Active at First Baptist Church in New Orleans, Jason shares his testimony and the story of the rescue of his family members in his book, “Saved: One man’s salvation through Hurricane Katrina,” and through speaking engagements and his nonprofit media producer, www.savedproducer.org.
Part of the family
Depression had been a part of Kathi King’s life for some time, but after losing her home in Hurricane Katrina, life became even more difficult.
“Things started to fall apart,” Kathi said. “I went through the worst depression of my life. I didn’t want to live.”
Kathi said she and her husband “washed ashore in California” after the storm, returning to New Orleans eight months later. For four years, the couple lived in an RV as they rebuilt their home next to the London Avenue canal, not far from where the levee broke.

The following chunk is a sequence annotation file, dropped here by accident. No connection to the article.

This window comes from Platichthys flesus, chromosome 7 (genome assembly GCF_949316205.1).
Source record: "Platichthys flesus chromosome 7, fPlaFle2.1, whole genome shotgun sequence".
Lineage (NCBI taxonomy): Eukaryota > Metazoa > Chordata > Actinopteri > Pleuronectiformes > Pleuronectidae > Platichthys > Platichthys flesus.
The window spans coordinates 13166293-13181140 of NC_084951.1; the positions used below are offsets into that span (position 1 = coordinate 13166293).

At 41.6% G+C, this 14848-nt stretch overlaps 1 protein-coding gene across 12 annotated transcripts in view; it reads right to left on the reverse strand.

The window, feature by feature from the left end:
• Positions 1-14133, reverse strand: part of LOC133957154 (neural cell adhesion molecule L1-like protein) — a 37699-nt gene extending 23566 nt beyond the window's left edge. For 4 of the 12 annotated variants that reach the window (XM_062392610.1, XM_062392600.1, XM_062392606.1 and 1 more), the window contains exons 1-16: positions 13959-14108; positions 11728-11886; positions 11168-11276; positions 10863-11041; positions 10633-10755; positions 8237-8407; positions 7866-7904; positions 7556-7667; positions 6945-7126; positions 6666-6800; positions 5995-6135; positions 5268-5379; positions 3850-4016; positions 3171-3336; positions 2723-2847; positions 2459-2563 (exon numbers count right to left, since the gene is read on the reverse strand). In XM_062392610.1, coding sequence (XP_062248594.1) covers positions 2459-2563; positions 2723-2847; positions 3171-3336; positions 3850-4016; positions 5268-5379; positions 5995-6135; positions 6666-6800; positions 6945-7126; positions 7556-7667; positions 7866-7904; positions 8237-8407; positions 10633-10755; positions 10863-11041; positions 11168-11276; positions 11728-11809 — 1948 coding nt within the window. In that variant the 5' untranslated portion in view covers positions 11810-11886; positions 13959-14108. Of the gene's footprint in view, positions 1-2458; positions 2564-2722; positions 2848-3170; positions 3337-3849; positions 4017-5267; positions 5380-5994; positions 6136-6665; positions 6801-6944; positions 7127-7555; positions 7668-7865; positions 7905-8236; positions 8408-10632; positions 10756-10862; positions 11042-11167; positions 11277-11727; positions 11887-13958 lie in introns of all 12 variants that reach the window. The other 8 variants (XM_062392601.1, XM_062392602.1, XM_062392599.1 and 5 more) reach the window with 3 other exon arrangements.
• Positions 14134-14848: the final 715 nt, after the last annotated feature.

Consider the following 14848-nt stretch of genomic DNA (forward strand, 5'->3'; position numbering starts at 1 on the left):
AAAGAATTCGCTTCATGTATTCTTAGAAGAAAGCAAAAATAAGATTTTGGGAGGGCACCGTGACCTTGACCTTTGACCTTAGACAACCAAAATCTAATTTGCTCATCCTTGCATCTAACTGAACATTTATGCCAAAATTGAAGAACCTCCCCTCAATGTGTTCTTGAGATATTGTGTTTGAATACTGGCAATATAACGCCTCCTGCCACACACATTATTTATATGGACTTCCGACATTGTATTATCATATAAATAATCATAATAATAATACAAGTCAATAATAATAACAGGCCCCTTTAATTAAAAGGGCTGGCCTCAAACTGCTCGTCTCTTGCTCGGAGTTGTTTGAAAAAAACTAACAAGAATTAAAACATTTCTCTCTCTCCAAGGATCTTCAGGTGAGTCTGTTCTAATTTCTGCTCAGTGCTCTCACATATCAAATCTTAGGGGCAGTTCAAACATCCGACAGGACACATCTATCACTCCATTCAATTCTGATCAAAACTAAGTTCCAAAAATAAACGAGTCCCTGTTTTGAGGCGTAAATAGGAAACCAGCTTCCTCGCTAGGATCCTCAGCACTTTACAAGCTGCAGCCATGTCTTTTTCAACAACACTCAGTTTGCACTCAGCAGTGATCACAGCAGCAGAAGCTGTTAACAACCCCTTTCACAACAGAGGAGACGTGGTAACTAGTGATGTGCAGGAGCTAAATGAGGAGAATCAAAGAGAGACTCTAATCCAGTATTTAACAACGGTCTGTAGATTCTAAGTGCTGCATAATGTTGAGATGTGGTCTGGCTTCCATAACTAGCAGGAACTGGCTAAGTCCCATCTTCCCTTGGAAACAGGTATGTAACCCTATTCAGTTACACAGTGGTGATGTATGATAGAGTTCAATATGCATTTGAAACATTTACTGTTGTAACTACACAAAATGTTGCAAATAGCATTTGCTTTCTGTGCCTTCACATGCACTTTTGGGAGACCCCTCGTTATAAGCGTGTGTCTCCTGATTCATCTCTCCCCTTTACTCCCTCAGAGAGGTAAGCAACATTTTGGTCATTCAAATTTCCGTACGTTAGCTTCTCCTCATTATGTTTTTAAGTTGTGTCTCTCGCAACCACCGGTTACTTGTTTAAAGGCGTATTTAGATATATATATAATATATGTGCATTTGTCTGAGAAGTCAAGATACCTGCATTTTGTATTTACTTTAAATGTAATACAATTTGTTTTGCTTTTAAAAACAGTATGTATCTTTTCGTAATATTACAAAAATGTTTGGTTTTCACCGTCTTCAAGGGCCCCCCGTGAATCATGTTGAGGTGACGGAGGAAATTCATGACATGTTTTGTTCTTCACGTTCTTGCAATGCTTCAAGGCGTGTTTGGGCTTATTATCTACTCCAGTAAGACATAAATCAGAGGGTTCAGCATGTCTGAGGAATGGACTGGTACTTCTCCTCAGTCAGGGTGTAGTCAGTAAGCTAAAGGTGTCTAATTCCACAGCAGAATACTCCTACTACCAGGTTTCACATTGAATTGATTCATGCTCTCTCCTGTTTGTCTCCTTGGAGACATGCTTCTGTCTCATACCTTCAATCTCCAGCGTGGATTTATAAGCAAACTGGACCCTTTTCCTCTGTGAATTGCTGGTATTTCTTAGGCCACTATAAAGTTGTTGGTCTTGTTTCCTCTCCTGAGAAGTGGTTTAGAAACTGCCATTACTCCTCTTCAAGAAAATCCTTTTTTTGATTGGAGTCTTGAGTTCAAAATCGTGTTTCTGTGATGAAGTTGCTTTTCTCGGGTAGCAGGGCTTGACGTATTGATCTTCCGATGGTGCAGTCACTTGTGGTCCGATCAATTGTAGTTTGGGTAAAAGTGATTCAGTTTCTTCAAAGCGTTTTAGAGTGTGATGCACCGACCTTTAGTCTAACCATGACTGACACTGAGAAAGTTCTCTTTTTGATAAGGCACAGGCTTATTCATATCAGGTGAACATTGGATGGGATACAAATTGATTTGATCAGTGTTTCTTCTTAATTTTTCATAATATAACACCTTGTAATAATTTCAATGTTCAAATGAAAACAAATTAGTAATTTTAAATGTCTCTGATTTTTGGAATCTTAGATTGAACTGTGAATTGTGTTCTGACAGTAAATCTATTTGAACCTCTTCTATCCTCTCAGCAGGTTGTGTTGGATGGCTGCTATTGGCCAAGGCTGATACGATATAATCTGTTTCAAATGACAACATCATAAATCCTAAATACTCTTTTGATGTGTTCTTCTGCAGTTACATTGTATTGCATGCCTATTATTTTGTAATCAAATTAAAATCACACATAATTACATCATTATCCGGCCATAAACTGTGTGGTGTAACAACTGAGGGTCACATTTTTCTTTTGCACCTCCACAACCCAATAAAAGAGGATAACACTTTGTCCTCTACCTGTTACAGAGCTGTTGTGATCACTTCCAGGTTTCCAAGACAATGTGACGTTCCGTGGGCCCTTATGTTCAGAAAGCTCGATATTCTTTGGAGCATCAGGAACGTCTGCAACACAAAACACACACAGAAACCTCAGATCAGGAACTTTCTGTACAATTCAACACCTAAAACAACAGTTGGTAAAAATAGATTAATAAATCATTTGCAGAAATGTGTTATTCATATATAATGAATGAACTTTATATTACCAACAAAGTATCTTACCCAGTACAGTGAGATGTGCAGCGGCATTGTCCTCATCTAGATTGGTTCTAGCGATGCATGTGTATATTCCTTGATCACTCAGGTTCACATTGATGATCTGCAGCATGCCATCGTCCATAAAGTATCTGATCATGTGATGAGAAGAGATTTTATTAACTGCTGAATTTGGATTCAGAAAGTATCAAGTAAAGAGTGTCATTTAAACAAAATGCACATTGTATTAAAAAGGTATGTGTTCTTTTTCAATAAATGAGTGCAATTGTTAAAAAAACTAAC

As the strain of rebuilding took its toll, Kathi felt compelled to walk into the service one Sunday at Edgewater Baptist Church, where she had never visited.
A church member who recognized the look of someone struggling with depression suggested to another member that Kathi needed a hug. That day, a bond formed, Kathi said.
“The church just took me in. They were God’s people taking care of me,” Kathi said.
Cole Gilbert, wife of pastor Chad Gilbert, took long walks with Kathi through their neighborhood, talking about God and faith. “She discipled me,” Kathi said.
Soon, Kathi began to realize that God had led her into the church that day for a reason.
“Before, I was kind of an agnostic,” Kathi said. “But not anymore.”
Kathi prays for her husband’s salvation and prays that God will use her to reach others. When she looks at the difference in her life since the storm, Kathi added, “Being part of God’s family is the best thing that ever happened to me.”
‘Happiness more than anything’
Richard Scesny grew up in church but left it all behind when he joined the U.S. Navy as a young man. For decades, he lived “as far from God as you can imagine,” Richard said.